Today’s my birthday and I’m glad that I get to post a review of what has become one of my favorite reads this year. The Piper’s Son by Melina Marchetta is a companion novel to Saving Francesca, which I enjoyed reading last year. I think both books stand well on their own so there’s no need to read one before the other. I can’t even remember the details in Saving Francesca while I was reading The Piper’s Son (which I regret. I will reread both books consecutively in the future). I love Melina Marchetta and Jellicoe Road is actually one of the books that encouraged me to read more contemporary YA.

Here’s the summary from Melina Marchetta’s website:

Thomas Mackee wants oblivion. Wants to forget parents who leave and friends he used to care about and a string of one-night stands, and favourite uncles being blown to smithereens on their way to work on the other side of the world.

But when his flatmates turn him out of the house, Tom moves in with his single, pregnant aunt, Georgie. And starts working at the Union pub with his former friends. And winds up living with his grieving father again. And remembers how he abandoned Tara Finke two years ago, after his uncle’s death.

And in a year when everything’s broken, Tom realizes that his family and friends need him to help put the pieces back together as much as he needs them.

How about that Aussie cover? I think it’s lovely and I wanted to get a copy of it. I feel like the US edition is marketed for a younger audience when The Piper’s Son doesn’t read like a YA novel. Unfortunately, I couldn’t find a way to get it so I went ahead and ordered the US edition because I’ve been waiting to read this for a while now. Let me just say that it was totally worth the wait! There’s something about Melina Marchetta’s books and her writing that makes the characters come alive and it makes you want to squeeze yourself into each close-knit group and beg to be included. That’s how I felt when I read Jellicoe Road and again when I finished The Piper’s Son. I wanted to become a part of their world, I wanted to feel all that love and yes, even the heartbreak and the pain that go with it. I can’t get over how amazing Melina Marchetta is as a writer because she can really make you feel. Her books can make you laugh and cry and care about her characters to the point that you become fully invested in them. You feel like you’re experiencing everything that her characters are going through and even when they’re mostly difficult situations, you’ll still love every minute of it. The Piper’s Son is an achingly beautiful book that manages to do just that.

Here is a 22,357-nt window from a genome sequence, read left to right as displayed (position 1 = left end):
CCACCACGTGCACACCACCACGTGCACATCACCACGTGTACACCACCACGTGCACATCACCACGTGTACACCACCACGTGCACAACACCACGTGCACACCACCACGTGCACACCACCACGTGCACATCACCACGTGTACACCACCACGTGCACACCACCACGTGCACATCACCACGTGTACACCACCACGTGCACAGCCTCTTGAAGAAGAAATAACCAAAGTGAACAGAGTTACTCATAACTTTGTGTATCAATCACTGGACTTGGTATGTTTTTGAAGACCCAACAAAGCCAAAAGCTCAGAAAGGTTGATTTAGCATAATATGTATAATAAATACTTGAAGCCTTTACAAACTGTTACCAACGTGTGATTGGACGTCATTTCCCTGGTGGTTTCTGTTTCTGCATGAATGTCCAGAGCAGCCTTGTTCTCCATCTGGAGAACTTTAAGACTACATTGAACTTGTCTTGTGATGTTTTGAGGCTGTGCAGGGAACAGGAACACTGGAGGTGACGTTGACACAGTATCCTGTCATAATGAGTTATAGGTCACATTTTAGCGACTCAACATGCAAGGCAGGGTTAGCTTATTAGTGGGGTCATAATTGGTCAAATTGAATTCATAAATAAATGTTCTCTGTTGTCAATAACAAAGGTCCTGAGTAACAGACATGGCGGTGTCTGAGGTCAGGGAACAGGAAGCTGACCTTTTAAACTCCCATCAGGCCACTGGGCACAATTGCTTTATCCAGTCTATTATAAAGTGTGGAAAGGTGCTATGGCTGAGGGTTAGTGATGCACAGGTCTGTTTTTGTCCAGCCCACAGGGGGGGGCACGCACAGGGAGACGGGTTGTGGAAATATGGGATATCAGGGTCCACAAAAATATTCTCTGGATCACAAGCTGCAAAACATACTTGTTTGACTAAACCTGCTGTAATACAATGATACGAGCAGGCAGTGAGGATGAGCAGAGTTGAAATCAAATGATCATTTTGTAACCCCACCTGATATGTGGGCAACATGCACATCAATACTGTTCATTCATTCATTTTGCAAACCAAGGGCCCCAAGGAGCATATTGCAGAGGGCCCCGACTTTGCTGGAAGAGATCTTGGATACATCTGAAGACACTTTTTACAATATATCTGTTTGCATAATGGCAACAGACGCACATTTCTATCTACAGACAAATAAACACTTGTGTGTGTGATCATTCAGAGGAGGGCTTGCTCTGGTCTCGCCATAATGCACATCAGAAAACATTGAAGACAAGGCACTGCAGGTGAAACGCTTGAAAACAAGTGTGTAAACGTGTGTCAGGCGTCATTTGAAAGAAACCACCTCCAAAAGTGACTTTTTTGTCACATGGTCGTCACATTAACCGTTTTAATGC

Tom is such a broken person at the start of the book and you just hurt for him and his family. The point of view changes from Tom to his aunt Georgie and the reader gets a clearer picture of each family member and most of their friends because of this. The Piper’s Son is about grief and the slow healing process that goes with it. The characters were fully fleshed out, even the secondary ones, and Melina Marchetta shows how a person’s actions and feelings affect the people around him or her. It reminds me of ripples in water and how they spread out to bigger areas. In my opinion, this book perfectly describes how complicated different kinds of relationships are. Family, friendships and romantic relationships – all of these are highlighted and illustrated in this book. Even if there’s a lot of love involved, people are bound to make mistakes that they’ll regret and it’s a matter of knowing when something is worth fighting for and when someone deserves to be forgiven. Music is also a huge aspect of this book because a lot of the characters are into it. I’ve never been a big music geek but this book made me want to make a playlist and look up all of the songs mentioned in it. If it isn’t obvious yet, I loved this book to bits. It’s all kinds of wonderful. If you haven’t had a chance to pick this up, I urge you to READ IT. After finishing this book, I couldn’t stop thinking about it and I had one of those “THIS is why I read!” moments.

Side note: Does anyone know if Ben the Violinist in this one is the same Ben from Jellicoe Road? If yes, then that’s awesome. -> Adele and Nomes have confirmed that this is indeed true.

Other reviews: (manually generated)
Random Musings of a Bibliophile
Irresistible Reads
Persnickety Snark review and interview
ALPHA reader
Bibliophile Brouhaha